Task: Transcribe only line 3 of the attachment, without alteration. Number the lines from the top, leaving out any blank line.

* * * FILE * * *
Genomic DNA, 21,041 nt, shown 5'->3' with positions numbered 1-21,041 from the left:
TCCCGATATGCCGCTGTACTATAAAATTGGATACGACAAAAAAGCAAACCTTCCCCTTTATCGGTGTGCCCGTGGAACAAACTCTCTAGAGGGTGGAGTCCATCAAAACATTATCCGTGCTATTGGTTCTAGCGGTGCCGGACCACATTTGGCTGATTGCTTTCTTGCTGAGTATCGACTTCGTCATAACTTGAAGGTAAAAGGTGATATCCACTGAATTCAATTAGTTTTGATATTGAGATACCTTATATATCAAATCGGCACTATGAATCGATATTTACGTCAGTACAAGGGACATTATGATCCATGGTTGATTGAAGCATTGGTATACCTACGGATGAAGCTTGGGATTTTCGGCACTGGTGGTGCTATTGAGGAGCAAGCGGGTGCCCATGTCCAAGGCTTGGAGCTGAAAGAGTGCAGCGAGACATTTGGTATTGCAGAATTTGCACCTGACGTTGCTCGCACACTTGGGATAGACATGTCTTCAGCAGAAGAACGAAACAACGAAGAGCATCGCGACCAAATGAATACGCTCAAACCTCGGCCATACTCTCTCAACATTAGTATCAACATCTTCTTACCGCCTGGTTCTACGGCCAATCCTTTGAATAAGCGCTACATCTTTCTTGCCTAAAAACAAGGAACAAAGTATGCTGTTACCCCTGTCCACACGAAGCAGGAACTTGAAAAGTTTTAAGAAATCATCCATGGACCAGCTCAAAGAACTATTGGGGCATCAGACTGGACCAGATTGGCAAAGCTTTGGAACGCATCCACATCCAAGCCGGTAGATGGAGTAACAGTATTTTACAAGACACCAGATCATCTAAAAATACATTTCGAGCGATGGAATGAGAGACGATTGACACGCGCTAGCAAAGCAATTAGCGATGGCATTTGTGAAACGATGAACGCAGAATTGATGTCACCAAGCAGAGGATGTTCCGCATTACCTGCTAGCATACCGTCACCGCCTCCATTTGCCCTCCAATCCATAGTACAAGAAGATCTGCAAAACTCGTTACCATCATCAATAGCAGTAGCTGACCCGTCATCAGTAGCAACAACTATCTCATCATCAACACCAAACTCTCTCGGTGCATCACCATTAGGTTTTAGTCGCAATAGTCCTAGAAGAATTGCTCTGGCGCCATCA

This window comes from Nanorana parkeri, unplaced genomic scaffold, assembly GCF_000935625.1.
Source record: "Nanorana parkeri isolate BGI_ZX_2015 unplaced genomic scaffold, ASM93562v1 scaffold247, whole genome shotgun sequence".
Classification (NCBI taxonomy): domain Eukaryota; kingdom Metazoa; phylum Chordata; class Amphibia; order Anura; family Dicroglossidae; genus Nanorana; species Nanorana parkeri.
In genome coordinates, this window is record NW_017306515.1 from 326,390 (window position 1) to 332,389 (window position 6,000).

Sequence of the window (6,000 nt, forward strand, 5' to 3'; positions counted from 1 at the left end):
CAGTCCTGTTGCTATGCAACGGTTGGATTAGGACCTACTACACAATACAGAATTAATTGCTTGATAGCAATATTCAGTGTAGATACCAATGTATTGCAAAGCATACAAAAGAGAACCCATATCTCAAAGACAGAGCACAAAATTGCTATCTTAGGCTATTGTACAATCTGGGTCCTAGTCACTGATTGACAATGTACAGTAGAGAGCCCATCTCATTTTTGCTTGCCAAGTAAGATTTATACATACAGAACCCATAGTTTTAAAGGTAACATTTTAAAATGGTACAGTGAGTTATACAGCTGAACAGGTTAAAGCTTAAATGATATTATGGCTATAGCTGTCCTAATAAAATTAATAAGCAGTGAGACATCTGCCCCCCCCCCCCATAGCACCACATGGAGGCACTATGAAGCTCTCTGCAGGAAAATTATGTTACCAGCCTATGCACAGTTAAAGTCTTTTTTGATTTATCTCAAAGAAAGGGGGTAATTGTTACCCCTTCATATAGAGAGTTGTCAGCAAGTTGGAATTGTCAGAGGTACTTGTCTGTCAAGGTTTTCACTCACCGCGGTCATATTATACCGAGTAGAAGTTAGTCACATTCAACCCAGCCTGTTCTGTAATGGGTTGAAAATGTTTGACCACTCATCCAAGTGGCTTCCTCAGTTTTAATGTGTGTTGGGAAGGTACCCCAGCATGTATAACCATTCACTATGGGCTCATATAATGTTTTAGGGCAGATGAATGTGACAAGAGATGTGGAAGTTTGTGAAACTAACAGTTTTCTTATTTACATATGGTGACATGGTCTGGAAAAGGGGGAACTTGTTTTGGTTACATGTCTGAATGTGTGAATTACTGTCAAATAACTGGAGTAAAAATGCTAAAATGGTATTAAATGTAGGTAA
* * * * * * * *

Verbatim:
This window comes from Nanorana parkeri, unplaced genomic scaffold, assembly GCF_000935625.1.